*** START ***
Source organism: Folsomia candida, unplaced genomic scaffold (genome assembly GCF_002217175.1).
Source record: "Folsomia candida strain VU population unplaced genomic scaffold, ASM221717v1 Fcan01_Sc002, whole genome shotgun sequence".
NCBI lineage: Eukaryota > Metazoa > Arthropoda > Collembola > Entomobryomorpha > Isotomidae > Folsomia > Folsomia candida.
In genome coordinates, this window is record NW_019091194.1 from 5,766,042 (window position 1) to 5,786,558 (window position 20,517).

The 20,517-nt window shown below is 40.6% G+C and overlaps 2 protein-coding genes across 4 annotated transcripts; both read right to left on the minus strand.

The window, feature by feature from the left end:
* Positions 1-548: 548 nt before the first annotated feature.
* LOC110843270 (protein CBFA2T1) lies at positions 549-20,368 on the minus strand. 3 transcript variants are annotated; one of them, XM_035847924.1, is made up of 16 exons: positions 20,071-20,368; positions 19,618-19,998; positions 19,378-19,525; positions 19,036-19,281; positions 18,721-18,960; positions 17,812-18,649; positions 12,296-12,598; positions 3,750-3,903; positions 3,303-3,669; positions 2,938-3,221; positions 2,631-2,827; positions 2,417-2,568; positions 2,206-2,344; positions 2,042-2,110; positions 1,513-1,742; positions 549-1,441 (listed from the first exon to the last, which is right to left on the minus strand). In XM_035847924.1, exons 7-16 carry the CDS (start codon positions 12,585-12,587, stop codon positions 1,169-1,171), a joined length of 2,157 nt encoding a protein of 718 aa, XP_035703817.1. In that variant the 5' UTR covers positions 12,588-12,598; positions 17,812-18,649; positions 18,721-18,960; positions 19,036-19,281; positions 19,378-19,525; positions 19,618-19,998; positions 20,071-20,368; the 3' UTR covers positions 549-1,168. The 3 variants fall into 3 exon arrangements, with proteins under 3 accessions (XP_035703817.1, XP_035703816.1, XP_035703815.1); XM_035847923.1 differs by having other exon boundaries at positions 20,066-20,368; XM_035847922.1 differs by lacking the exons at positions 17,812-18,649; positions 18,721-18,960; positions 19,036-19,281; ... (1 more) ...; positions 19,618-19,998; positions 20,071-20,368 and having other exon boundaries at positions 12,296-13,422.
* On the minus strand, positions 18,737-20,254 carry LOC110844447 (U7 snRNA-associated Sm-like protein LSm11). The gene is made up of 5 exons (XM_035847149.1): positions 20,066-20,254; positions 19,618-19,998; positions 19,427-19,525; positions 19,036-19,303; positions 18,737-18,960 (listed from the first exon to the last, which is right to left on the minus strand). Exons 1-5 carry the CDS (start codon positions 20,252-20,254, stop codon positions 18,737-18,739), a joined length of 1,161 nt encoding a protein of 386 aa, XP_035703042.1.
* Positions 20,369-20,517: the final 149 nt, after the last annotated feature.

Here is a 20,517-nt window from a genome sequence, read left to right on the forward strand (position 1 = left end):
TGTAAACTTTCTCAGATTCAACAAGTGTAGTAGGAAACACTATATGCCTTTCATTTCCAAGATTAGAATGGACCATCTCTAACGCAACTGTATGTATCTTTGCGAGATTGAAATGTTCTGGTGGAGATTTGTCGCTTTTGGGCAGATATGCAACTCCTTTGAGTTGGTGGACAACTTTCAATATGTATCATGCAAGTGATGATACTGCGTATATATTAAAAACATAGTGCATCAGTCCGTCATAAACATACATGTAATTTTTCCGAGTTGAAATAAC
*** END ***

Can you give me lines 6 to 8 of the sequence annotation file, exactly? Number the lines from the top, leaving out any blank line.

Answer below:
The window, feature by feature from the left end:
* Positions 1-548: 548 nt before the first annotated feature.
* LOC110843270 (protein CBFA2T1) lies at positions 549-20,368 on the minus strand. 3 transcript variants are annotated; one of them, XM_035847924.1, is made up of 16 exons: positions 20,071-20,368; positions 19,618-19,998; positions 19,378-19,525; positions 19,036-19,281; positions 18,721-18,960; positions 17,812-18,649; positions 12,296-12,598; positions 3,750-3,903; positions 3,303-3,669; positions 2,938-3,221; positions 2,631-2,827; positions 2,417-2,568; positions 2,206-2,344; positions 2,042-2,110; positions 1,513-1,742; positions 549-1,441 (listed from the first exon to the last, which is right to left on the minus strand). In XM_035847924.1, exons 7-16 carry the CDS (start codon positions 12,585-12,587, stop codon positions 1,169-1,171), a joined length of 2,157 nt encoding a protein of 718 aa, XP_035703817.1. In that variant the 5' UTR covers positions 12,588-12,598; positions 17,812-18,649; positions 18,721-18,960; positions 19,036-19,281; positions 19,378-19,525; positions 19,618-19,998; positions 20,071-20,368; the 3' UTR covers positions 549-1,168. The 3 variants fall into 3 exon arrangements, with proteins under 3 accessions (XP_035703817.1, XP_035703816.1, XP_035703815.1); XM_035847923.1 differs by having other exon boundaries at positions 20,066-20,368; XM_035847922.1 differs by lacking the exons at positions 17,812-18,649; positions 18,721-18,960; positions 19,036-19,281; ... (1 more) ...; positions 19,618-19,998; positions 20,071-20,368 and having other exon boundaries at positions 12,296-13,422.